Process pieces: Smoked Cherry Jam + Bitters, plus Dried Smoked Peaches
I bought a new smoker and filled it with fruit, truly the greatest late summer activity
Process pieces is a series for paid subscribers that explores my writing and cooking processes, and I encourage you to comment with your own processes if you feel so called. I hope you enjoy!
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During my PhD program, I lived (for all but a year at least) in the bottom floor of a duplex at the back of a circle driveway. A few months into living there, my next door neighbor set their bullet smoker out on the curb for trash collection.
This smoker was one of the two gifts the apartment gods left me at this place (the other being a bicycle that I still don't know how to ride), and wow what a wonderful gift it was.
The smoker was a little worse for wear, sure, but it still functioned well enough, and the circle driveway became a gathering place for occasional cookouts, some featuring my blow up kiddie pool or even truck pool.
For those of you uninitiated into this magic, a large tarp is put inside a pickup truck bed and the bed is filled with water.
Thus, truck pool. Easier to empty than a kiddie pool too.
That little smoker, then, has always held fond memories, and when I left it behind with my old neighbor, I promised myself that someday I would get another, and perhaps even recreate the driveway cookouts from years past.
Fast forward to today: I'm writing recipes for The Essential Preserving Handbook (my new, big undertaking that will come out in a couple years), and see an opportunity to replace that little smoker and give smoking food another whirl.
Smoking, as a form of drying and preserving food, has been around for many, many millennia, but I decided to start out these experiments with smoking for flavor and see where the mood took me.
I love being planful about developing recipes, but I also love building in space for spontaneity, and the magic that comes from improvisation with what's on hand. That's very much the case here.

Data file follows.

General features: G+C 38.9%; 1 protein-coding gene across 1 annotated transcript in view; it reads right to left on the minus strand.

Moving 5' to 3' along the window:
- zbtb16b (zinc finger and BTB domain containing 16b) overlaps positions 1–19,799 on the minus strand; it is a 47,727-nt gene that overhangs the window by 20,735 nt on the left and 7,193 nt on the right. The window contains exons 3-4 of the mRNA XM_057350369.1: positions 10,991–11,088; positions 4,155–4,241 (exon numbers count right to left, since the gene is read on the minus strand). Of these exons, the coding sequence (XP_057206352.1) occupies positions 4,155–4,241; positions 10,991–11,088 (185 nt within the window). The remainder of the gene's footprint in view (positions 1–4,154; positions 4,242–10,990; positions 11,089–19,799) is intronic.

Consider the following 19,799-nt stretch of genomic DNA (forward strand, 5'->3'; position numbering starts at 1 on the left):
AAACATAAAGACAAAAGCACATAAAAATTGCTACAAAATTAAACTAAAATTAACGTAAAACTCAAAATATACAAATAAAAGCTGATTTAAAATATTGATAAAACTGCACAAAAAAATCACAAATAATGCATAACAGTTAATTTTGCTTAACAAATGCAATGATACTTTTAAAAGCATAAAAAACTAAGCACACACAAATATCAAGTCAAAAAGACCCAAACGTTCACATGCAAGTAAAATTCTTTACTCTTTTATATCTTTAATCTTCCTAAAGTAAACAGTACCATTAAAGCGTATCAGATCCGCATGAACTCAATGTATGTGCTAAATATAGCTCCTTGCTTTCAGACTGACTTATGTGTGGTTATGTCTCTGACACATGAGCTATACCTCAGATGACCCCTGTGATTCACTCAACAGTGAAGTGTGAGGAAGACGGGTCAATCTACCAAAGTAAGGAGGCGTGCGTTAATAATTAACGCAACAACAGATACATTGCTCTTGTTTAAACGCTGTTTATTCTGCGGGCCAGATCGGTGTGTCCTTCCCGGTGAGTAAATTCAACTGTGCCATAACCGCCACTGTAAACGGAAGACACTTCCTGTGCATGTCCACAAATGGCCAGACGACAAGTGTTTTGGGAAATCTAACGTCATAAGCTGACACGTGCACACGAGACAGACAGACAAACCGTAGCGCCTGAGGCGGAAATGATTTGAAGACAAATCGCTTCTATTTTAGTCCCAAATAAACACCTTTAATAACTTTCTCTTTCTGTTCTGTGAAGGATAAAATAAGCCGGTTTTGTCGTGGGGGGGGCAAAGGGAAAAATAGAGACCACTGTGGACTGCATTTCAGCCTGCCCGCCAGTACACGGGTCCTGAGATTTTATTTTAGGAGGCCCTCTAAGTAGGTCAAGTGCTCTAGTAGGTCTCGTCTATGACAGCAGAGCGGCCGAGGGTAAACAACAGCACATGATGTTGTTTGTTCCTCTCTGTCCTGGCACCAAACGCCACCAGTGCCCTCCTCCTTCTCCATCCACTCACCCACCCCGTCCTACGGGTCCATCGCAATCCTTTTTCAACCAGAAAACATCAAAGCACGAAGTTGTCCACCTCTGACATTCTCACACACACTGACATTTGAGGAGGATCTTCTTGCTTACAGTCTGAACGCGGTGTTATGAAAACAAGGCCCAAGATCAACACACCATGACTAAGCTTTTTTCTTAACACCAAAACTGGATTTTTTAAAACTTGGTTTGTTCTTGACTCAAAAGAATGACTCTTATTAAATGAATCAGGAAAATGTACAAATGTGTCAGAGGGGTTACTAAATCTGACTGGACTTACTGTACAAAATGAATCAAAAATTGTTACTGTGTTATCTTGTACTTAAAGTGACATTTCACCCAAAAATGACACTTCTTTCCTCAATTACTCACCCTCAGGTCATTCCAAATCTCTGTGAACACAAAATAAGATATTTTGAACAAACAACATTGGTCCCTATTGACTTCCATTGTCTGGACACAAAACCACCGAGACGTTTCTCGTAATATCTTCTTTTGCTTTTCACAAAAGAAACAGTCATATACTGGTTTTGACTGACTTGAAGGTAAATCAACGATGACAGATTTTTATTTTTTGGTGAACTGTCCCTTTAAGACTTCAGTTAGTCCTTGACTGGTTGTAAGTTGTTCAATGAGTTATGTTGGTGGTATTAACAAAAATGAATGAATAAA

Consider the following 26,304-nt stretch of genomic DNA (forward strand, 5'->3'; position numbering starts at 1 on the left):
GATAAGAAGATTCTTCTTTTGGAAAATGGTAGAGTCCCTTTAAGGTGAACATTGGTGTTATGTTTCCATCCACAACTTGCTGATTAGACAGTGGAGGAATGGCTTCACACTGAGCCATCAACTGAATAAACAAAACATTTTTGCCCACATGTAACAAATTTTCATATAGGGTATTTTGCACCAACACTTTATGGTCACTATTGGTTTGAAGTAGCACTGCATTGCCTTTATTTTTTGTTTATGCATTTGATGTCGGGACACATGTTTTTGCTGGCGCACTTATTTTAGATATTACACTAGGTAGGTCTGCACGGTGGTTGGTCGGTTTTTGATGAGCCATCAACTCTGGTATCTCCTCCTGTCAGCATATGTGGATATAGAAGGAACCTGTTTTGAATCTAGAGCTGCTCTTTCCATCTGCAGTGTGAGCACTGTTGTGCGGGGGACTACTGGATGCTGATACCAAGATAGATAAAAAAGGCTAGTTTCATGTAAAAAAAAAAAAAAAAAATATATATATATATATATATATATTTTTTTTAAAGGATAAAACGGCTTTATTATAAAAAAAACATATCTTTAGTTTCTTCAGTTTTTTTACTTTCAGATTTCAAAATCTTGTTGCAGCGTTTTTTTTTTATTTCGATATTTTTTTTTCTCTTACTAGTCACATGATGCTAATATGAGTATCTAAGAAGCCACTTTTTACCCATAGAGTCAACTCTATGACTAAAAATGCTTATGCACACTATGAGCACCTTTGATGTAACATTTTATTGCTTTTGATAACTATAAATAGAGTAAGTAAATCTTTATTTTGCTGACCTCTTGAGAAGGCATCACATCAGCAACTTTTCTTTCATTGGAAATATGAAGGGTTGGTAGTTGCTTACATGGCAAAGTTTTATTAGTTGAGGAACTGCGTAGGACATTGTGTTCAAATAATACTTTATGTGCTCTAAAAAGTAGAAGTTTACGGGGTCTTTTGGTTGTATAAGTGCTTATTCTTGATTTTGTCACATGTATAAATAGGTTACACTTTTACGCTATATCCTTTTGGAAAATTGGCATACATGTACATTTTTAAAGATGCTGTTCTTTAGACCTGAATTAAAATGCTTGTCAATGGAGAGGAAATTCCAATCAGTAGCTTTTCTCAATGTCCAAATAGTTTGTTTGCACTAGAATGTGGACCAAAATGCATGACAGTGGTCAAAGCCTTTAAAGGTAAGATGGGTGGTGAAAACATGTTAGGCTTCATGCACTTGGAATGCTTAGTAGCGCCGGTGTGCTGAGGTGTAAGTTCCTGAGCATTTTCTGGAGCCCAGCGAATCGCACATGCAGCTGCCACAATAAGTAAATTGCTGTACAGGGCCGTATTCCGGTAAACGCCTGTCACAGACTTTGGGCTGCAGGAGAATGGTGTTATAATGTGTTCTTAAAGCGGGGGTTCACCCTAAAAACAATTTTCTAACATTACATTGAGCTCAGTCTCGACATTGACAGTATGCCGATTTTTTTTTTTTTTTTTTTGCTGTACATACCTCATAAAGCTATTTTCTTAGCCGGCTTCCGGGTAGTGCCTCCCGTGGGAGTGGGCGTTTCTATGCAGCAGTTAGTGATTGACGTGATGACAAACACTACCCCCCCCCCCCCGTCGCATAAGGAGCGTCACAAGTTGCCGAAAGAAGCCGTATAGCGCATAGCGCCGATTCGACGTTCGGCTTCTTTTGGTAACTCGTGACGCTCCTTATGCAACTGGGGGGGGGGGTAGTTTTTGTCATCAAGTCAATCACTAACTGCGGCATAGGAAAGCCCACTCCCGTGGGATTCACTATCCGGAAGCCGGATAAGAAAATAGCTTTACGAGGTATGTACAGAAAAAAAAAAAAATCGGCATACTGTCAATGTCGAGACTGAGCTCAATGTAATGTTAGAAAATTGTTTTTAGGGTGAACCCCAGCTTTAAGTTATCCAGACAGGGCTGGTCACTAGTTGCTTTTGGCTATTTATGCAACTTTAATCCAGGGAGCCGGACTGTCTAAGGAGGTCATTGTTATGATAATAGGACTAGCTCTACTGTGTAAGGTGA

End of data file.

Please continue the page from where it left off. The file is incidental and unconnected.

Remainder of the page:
Presented with a new smoker and a huge haul of fruits and veg that needed to be used up before I head to Alaska on Wednesday, I got to work and let my imagination run wild (P.S. have you gotten your tickets for our Culinary Wild dinner in McCarthy this weekend?)
Hours later, I emerged from the flurry of cooking with some new favorites: smoked cherry jam, smoked cherry pit bitters, and dried smoked peaches among them.
In Summer Kitchens, Olia Hercules shares a recipe for dried, smoked pears, which are preserved at the height of the season and added to soups and other savory dishes throughout the year.
I decided to work up a Georgia peach version, which I think will be a lot of fun to play with in my wintertime sauces and stews (especially borsch, a longtime family favorite).
For the cherries, I really just let myself go in whatever direction I felt called to, and I'm really enjoying the results. As of this writing, I've already eaten several servings of the jam, which smells smoky and tastes it too, but not overwhelmingly so, and I'm eagerly eyeing those bitters for my future cocktails.
I started with an old fashioned cocktail flavor profile for both, but I'm planning to make other versions (like five spice).
Of course, with any smoker but with these little bullet smokers in particular, it's critical to keep an eye on temperature and to strike that balance between getting a good smoky flavor without making your food taste like an ashtray.
Here’s how I struck that balance, and the recipes that resulted: